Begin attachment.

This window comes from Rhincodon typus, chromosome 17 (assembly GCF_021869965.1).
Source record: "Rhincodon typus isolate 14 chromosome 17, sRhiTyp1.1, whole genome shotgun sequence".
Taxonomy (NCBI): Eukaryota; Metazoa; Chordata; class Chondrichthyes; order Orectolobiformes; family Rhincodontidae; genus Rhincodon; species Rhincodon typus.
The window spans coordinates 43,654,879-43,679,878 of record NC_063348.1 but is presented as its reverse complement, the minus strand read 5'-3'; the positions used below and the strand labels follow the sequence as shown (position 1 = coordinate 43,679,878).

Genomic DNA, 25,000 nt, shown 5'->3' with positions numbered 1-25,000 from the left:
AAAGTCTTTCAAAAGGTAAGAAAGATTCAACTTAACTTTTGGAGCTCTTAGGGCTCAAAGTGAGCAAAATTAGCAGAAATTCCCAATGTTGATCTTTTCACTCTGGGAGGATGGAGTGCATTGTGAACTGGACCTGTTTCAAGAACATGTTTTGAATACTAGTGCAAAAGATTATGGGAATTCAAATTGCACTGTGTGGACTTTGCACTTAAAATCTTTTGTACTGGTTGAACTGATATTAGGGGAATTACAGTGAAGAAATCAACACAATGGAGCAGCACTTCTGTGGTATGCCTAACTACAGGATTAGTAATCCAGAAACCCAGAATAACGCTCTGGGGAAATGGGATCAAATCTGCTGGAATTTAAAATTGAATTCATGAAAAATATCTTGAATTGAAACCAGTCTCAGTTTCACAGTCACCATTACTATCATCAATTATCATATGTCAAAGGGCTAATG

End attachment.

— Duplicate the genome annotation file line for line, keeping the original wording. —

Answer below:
This window comes from Rhincodon typus, chromosome 17 (assembly GCF_021869965.1).
Source record: "Rhincodon typus isolate 14 chromosome 17, sRhiTyp1.1, whole genome shotgun sequence".
Taxonomy (NCBI): Eukaryota; Metazoa; Chordata; class Chondrichthyes; order Orectolobiformes; family Rhincodontidae; genus Rhincodon; species Rhincodon typus.
The window spans coordinates 43,654,879-43,679,878 of record NC_063348.1 but is presented as its reverse complement, the minus strand read 5'-3'; the positions used below and the strand labels follow the sequence as shown (position 1 = coordinate 43,679,878).

Genomic DNA, 25,000 nt, shown 5'->3' with positions numbered 1-25,000 from the left:
AAAGTCTTTCAAAAGGTAAGAAAGATTCAACTTAACTTTTGGAGCTCTTAGGGCTCAAAGTGAGCAAAATTAGCAGAAATTCCCAATGTTGATCTTTTCACTCTGGGAGGATGGAGTGCATTGTGAACTGGACCTGTTTCAAGAACATGTTTTGAATACTAGTGCAAAAGATTATGGGAATTCAAATTGCACTGTGTGGACTTTGCACTTAAAATCTTTTGTACTGGTTGAACTGATATTAGGGGAATTACAGTGAAGAAATCAACACAATGGAGCAGCACTTCTGTGGTATGCCTAACTACAGGATTAGTAATCCAGAAACCCAGAATAACGCTCTGGGGAAATGGGATCAAATCTGCTGGAATTTAAAATTGAATTCATGAAAAATATCTTGAATTGAAACCAGTCTCAGTTTCACAGTCACCATTACTATCATCAATTATCATATGTCAAAGGGCTAATG